Beginner Gardener, Gardening, Home DIY, Lemon Tree, Plants

Semi-Dwarf Meyer Lemon Tree

Semi-Dwarf Lemon Tree (Meyer Variety)

We planted a lemon tree.  It is a semi-dwarf Meyer lemon tree.  It can grow up to 6ft, but no more than 8ft.  I planted it in a beautiful piece of pottery we purchased from the Plant Stand to contain its size.

I had been to the Plant Stand and walked around taking in all of what they have, and they have A LOT.  Real and artificial plants and trees.  Indoor and outdoor plants.  Small, medium and large pottery.  I took my husband back because he would like to grow new trees in the backyard, and I told him the Plant Stand may be his source.

The Plant Stand of Arizona
Falling Green 20″ Potter

I went online as well and browsed around.  I decided to go back to get a planter for my new lemon tree.  It was hard to decide because there are so many great choices, but I fell in love with this planter.  I paid $83 and they will cure the pot for 20% of the cost, which was about $16 for the protection against the continuous watering and ailments.

The Plant Stand has many selections of pottery fitting any style. Here is another snippet of what they have to offer indoors.

When I do anything, I research all there is to know about it, or at least I try.  My Google search, “what soil should a beginner gardener use for food gardening?”  This soil came up many times, on many lists so I decided on this one.  It was $7.47 per bag at Home Depot.  I purchased 2 bags, but I only needed one and little bit.

Miracle Grow-Cactus, Palm & Citrus Soil

I took my Meyer lemon tree out of the original container, along with its native soil and combined it with the Miracle Grow-Cactus, Palm and Citrus soil.  We purchased the lemon tree from Lowe’s Home Improvement store for $30.  Next, we watered the soil and placed the tree in the space  that will be its home for now.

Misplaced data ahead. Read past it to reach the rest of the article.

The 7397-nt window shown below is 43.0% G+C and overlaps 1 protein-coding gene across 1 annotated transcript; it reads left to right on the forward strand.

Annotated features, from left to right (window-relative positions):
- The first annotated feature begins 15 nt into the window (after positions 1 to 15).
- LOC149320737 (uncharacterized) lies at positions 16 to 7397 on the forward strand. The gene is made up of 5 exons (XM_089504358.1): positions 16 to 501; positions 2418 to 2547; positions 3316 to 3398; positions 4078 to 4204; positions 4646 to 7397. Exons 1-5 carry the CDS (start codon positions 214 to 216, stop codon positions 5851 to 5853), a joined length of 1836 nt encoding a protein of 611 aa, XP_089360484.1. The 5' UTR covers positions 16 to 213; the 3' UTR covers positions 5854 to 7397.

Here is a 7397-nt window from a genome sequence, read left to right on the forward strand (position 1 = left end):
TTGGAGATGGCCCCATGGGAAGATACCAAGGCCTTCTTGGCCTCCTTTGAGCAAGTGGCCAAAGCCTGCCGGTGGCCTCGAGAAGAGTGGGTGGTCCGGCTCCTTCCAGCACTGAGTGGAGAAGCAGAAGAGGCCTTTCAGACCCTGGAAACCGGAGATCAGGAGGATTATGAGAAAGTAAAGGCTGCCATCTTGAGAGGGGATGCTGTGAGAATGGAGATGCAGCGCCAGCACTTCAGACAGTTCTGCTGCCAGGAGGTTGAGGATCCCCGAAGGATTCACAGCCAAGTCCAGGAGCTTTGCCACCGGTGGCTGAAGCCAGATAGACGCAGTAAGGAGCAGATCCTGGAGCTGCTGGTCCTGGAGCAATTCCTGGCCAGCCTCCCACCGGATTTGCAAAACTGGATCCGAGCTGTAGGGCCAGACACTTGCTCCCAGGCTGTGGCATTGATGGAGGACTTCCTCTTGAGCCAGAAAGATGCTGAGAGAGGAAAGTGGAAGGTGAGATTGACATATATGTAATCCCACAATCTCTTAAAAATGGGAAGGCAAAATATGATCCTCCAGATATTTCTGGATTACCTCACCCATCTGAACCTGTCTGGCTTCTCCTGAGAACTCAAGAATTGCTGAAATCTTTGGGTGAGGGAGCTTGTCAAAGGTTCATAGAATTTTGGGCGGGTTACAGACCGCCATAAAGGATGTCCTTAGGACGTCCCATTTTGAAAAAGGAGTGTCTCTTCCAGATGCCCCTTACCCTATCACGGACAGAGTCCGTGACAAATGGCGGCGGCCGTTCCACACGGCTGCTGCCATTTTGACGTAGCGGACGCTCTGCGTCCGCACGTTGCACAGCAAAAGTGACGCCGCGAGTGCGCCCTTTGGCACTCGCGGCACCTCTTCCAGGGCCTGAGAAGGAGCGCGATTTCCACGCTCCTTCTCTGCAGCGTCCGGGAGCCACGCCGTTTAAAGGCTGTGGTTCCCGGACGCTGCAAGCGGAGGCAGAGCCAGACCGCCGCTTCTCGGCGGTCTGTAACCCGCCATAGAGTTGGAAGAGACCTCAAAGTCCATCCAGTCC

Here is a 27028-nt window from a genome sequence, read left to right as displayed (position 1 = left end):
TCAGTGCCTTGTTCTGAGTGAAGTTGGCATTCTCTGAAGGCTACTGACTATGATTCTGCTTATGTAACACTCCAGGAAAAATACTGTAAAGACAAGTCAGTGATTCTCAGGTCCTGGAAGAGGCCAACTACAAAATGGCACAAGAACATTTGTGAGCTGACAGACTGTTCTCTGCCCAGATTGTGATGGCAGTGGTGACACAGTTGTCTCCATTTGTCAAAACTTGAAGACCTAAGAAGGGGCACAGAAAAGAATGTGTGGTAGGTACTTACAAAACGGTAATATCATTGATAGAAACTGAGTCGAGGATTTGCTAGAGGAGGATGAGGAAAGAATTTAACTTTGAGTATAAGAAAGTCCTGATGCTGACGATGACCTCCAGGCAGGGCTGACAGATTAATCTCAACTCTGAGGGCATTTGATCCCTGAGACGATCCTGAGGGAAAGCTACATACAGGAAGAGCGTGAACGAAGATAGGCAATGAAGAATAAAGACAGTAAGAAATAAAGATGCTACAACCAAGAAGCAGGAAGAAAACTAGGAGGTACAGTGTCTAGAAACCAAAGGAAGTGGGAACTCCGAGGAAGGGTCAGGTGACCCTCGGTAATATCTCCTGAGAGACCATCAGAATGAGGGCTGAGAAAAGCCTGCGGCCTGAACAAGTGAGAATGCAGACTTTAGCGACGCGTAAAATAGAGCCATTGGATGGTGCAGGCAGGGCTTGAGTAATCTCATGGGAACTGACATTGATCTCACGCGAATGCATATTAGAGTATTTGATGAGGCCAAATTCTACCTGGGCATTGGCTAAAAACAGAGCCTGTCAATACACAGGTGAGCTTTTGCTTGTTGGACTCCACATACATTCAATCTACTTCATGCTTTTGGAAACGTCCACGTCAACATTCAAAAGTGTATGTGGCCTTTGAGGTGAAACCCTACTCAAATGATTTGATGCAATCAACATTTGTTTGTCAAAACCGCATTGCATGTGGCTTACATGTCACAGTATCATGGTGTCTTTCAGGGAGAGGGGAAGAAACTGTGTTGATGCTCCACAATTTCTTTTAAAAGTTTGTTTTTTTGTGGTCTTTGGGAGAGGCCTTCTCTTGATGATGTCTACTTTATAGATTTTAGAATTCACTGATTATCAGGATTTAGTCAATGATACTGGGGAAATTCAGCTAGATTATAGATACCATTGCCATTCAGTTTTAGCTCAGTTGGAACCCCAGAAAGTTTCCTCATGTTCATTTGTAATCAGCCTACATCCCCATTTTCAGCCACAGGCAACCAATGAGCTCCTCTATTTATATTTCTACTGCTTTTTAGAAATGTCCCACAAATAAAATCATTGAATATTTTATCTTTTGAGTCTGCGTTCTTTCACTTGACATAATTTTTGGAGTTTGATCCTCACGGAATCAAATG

Have you grown citrus before?  How many fruits does your tree produce yearly?

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Location Visited:

The Plant Stand of Arizona
6420 S. 28th Street
Phoenix, Arizona 85042

Website: www.plantstandaz.com

Gardening, Home DIY, Living

Building a Raised Garden Bed

Let the growing games begin!

This has been a thought in my mind for a few years.  After taking in gardening content for the purposes of growing food, attending classes, and stalking the amazing gardeners of Instagram, I am finally jumping out there with what I know to see what happens.

I ordered this raised garden bed on Amazon.  It was super easy to put together.  If I can harvest just one thing that is edible, I will be a happy woman.

As mentioned, I purchased this garden bed from Amazon.  This raised bed is not available directly through Amazon anymore, but there are a ton of options to choose from.

The pieces were packaged nice and secure.  Every piece was cut precisely, to allow the groves to slide into place.  There are no tools required to build the actual box.  You will only need a screwdriver to screw in the screws that attach to the decorative pieces on each corner of the raised bed.  I used a battery pack drill to do this, easy, but you can use a hand screwdriver with a little elbow grease.

The total build time took 22 minutes, from start to finish.  I built it alone, in my dining room.  No help is required.

This bed seems to be a great product and it gathers great reviews.  I paid $99.  The current cost of this specific raised bed at the time of this post is, $109.

This is where you can order the garden bed directly:  www.bestchoiceproducts.com

Added bonus: Free shipping, no minimum.

Do you have a home garden?  If so, what are you currently growing?  If not, what would you like to see me grow in my garden?

I hope you follow me along this journey.

Home DIY

$10 Blanket Ladder